Besides run-nan Fu, the capital, the province contains thirteen prefectural cities, several of which - Teng-ch`uen Fu, Ta-li Fu, Yung-ch`ang Fu, Ch`u-siung Fu and Lin-gan Fu, for example - are situated in the valley plains.
(or Teng-yueh) are open to foreign trade.
The road from Yun-nan Fu to Bhamo in Burma via Ta-li Fu (12 days), Teng-yueh Chow or Momein (8 days) and Manwyne - beyond Ta-li Fu it is a difficult mountain route.
The general character of the state is that of an undulating plateau, with a broad plain near the capital and along the Nam Teng, which is the chief river, with a general altitude of a little under 3000 ft.
Of the city of Teng-chow-fu.
It was formerly quite a small place, and had only the rank of an unwalled village; but it was chosen as the port of Teng-chow, opened to foreign trade in 1858 by the treaty of Tientsin, and it is now the residence of a Tao-Val, or intendant of circuit, the centre of a gradually increasing commerce, and the seat of a British consulate, a Chinese custom-house, and a considerable foreign settlement.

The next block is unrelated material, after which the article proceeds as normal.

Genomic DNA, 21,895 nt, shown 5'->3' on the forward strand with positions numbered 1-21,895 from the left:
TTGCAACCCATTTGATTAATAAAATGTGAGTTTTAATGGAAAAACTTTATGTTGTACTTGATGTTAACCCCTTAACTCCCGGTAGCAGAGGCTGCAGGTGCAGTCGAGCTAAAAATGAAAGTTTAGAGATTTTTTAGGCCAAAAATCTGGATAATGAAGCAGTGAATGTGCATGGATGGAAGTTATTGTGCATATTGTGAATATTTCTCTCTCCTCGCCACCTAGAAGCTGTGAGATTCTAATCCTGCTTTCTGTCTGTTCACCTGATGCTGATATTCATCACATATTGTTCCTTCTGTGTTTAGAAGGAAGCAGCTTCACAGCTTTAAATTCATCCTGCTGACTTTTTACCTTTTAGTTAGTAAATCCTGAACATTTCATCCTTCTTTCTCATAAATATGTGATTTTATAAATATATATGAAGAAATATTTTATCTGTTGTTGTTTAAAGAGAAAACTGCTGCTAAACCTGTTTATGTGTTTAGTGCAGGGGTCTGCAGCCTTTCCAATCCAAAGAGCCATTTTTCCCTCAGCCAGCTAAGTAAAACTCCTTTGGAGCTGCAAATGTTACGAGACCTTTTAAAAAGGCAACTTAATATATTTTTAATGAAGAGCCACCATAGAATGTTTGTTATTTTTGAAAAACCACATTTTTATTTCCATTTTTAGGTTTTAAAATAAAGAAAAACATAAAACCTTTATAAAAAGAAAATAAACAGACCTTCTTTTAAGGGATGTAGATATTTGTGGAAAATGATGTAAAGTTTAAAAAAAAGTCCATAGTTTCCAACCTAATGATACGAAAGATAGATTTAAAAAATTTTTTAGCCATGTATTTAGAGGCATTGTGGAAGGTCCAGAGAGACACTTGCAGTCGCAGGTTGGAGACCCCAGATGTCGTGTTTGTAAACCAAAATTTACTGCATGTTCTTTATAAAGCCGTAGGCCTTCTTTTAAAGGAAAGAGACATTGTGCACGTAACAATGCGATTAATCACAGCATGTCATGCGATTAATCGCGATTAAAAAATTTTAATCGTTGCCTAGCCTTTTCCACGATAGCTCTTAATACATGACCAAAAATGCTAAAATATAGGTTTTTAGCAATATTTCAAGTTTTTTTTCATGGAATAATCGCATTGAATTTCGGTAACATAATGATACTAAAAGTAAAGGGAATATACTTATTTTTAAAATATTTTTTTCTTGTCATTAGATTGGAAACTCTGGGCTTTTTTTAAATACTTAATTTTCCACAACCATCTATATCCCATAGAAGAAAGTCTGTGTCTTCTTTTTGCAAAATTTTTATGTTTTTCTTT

The river is bridged by the Chinese on the main route from Teng Yileh (Momien) and Bhamo to Tali-fu.
Except the Me Sili and Me Sala, from opposite sides, and the Nam Hang, which burrows its way through a range of hills from the E., and the Nam Pan, coming from the W., there is no considerable tributary till 19° 52' N., where the Nam Teng comes in on the right from the central Shan States.
MOMEIN, the Burmese name of the Chinese city Teng-yuehchow, in the S.W.
The distance from Teng-yueh to Bhamo by the usual trade route is 160 m., and is generally traversed by pack-animals in seven or eight days.